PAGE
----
As the finite element simulation codes have developed to the point where we can solve many types of fluid flow applications, and the power of the latest generation of massively parallel supercomputers has allowed the freedom to solve very large simulations in a rather short period of time, the mesh generation process has become to play a more important role in my work. For many application problems, algebraic mesh generators are not able to create meshes around complex geometries, and therefore, an automatic mesh generator was needed. Because of this need, I have written a fully automatic, 3D mesh generation system.
This mesh generation system consists of three parts. The first part is an interactive geometric modeler. The modeler runs on Silicon Graphics workstations and uses Bezier edges and patches to model the desired objects in 3D. The modeler also has many time saving features to help the user create complex objects. The second part of the system performs automatic mesh generation on these Bezier patches so as to discretize the model into a surface mesh in 3D composed of triangles. The control of refinement in this surface mesh is very easy and quite flexible. This surface mesh becomes an input to the third part of the system which is the 3D automatic mesh generator which currently runs on the Cray C90 for optimum performance. The mesh generator is based on Delaunay-Voronoi methods and uses edge-swapping techniques. This method produces high quality meshes in 3D and the refinement in the domain is governed by the refinement on the inputed surface mesh. This package also has the capability to create thin layers of semi-structured elements around solid objects. These boundary layer elements are created so as to better model the boundary layer features of the flow.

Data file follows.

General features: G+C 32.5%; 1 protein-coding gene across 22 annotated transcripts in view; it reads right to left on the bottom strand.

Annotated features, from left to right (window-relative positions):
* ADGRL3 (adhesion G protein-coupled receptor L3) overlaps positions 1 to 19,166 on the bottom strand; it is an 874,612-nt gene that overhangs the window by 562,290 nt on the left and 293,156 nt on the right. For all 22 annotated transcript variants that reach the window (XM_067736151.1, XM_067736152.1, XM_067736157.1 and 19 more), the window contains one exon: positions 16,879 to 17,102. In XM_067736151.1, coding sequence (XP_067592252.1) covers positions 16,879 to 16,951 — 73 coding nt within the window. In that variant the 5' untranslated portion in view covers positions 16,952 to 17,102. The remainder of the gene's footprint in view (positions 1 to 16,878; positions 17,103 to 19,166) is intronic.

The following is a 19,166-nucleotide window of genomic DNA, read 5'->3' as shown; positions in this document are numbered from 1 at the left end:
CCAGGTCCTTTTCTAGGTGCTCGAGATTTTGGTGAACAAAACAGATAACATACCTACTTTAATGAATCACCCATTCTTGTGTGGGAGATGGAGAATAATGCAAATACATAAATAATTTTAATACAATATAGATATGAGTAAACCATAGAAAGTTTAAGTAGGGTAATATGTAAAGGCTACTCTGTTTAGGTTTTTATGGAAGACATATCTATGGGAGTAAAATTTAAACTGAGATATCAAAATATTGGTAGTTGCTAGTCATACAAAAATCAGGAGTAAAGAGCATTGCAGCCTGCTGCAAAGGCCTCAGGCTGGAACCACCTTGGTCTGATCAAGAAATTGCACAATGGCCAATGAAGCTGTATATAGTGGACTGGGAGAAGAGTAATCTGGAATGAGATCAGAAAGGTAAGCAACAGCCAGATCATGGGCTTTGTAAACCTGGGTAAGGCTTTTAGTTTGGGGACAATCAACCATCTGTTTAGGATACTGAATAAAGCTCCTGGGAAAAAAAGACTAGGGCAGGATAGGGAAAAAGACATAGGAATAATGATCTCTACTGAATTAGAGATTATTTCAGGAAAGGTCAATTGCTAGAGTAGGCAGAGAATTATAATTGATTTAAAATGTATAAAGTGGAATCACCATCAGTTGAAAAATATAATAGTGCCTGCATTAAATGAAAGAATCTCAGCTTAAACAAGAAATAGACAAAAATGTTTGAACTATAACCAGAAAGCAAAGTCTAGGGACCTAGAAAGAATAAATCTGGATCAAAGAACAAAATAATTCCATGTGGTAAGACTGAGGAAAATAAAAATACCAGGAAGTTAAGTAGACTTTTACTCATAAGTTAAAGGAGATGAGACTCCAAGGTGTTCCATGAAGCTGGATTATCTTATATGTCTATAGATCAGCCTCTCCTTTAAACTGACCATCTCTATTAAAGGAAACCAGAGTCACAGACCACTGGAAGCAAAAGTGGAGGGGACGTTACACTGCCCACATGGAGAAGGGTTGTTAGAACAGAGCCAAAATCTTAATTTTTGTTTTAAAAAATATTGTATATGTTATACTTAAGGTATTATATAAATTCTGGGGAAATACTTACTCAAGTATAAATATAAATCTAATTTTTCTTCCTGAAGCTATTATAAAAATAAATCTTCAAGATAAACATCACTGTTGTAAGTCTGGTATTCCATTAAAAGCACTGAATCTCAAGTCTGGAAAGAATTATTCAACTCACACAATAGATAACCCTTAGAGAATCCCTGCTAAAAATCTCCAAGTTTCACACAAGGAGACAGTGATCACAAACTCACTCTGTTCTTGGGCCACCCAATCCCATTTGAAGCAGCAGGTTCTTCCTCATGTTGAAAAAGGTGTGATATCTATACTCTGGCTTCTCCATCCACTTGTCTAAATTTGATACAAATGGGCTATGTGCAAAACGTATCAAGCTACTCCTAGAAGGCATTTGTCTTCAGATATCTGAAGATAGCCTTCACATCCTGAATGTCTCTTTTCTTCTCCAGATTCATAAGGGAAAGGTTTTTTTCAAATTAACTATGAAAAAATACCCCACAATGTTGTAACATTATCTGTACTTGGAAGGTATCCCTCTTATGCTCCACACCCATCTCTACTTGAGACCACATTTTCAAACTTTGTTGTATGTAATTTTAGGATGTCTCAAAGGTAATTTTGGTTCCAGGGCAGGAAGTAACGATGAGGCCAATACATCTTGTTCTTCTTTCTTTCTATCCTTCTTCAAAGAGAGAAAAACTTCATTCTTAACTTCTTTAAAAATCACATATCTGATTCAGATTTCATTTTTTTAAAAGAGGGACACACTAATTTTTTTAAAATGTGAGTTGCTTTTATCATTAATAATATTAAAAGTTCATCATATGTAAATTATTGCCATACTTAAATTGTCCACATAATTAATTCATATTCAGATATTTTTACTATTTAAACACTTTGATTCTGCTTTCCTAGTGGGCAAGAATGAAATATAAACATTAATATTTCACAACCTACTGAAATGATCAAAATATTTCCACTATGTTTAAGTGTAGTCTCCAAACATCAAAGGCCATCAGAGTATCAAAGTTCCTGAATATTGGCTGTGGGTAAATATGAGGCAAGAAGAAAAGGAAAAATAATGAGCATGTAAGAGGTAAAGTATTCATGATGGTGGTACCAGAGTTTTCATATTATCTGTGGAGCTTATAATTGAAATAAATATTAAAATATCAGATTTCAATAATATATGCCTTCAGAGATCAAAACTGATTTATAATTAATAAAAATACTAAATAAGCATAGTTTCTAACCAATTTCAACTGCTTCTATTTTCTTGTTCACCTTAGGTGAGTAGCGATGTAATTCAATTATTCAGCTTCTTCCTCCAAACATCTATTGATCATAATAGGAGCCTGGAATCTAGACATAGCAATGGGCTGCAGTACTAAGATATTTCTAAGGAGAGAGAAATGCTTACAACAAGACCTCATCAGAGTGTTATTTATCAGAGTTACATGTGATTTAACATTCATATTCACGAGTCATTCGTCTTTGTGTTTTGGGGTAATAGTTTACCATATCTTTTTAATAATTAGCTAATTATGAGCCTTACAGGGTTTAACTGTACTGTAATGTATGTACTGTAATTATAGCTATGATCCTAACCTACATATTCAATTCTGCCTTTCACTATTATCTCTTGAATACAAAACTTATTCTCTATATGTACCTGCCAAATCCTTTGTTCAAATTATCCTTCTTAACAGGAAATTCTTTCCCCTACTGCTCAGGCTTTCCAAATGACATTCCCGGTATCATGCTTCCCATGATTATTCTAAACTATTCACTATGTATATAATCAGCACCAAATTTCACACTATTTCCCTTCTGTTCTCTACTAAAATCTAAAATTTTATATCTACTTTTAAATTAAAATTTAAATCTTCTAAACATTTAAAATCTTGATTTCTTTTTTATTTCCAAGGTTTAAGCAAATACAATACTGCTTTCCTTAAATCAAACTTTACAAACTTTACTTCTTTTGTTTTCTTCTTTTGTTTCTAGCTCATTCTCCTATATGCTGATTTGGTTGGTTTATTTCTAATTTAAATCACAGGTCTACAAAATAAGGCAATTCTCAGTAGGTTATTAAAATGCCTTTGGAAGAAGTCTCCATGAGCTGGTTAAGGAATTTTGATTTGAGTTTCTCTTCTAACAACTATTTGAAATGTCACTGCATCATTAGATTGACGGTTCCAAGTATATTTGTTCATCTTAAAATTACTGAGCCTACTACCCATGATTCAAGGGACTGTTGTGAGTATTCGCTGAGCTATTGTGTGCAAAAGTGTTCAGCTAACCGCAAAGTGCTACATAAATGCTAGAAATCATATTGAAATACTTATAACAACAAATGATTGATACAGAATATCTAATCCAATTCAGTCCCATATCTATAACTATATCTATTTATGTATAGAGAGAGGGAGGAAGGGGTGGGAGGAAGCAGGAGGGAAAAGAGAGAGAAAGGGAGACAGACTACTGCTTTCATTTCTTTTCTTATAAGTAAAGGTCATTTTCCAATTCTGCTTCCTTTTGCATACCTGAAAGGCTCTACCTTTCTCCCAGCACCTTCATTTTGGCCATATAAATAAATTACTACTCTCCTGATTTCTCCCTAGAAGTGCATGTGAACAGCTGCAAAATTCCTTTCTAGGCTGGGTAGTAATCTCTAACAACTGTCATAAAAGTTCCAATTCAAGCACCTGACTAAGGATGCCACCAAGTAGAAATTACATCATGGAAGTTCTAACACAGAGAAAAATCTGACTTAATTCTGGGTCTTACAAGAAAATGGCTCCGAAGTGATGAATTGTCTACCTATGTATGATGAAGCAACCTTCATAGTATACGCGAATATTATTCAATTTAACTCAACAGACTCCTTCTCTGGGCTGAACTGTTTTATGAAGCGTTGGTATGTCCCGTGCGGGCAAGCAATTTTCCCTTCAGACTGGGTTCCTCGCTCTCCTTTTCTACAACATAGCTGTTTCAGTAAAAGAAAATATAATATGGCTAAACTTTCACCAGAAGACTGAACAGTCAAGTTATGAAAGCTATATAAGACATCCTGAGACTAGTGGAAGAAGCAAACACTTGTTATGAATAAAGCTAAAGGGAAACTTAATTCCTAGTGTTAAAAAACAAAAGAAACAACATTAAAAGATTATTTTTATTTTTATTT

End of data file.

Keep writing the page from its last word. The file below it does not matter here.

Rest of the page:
Many applications have been and are being studied with the help of my mesh generation system. Some of these applications include flow past road vehicles, supersonic flow past fighter aircraft, subsonic flow past commercial airliners, flow past large ram-air parafoils, flow through reservoir spillways, and hypersonic flow past SSTO vehicles. All of these applications are being studied at the AHPCRC by members of Dr. Tezduyar's research group.
Work has continued off-and-on over the past year or two on more advanced mesh generation techniques. Mostly on making the 3D mesh generator more fast and robust. Also, a project has been initiated to combine all mesh generation procedures into a easy-to-use, interactive mesh generation software package. This will include a new interactive modeler based on NURBS, and both surface mesh generation and 3D volumetric mesh generation functions.
Also, a project has been initiated at the AHPCRC on parallel mesh generation procedures. I hope to develop a parallel (distributed memory) mesh Re-generation library which will Re-generate a mesh (rearrange elements for better quality, and redo the entire nodal distribution by adding and deleting nodes where appropriate) when called upon. For me, this will mainly be used in simulations involving mesh movement by handling the remeshing procedures in parallel, but this software could also be used in parallel adaptive computations. This is a joint project with Vipin Kumar and George Karypis from the Computer Science Department.
To contact Andrew A. Johnson, email email@example.com